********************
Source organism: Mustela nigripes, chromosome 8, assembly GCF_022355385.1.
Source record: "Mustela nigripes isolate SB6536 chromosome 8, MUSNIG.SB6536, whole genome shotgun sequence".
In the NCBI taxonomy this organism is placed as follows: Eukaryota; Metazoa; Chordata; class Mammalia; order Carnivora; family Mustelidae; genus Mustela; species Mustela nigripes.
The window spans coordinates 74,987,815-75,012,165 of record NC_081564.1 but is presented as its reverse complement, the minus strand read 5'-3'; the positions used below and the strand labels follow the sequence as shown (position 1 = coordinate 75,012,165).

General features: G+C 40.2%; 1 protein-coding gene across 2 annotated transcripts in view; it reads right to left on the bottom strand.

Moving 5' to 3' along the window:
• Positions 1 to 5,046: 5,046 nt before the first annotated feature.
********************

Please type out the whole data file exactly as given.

Source organism: Mustela nigripes, chromosome 8, assembly GCF_022355385.1.
Source record: "Mustela nigripes isolate SB6536 chromosome 8, MUSNIG.SB6536, whole genome shotgun sequence".
In the NCBI taxonomy this organism is placed as follows: Eukaryota; Metazoa; Chordata; class Mammalia; order Carnivora; family Mustelidae; genus Mustela; species Mustela nigripes.
The window spans coordinates 74,987,815-75,012,165 of record NC_081564.1 but is presented as its reverse complement, the minus strand read 5'-3'; the positions used below and the strand labels follow the sequence as shown (position 1 = coordinate 75,012,165).

General features: G+C 40.2%; 1 protein-coding gene across 2 annotated transcripts in view; it reads right to left on the bottom strand.

Moving 5' to 3' along the window:
• Positions 1 to 5,046: 5,046 nt before the first annotated feature.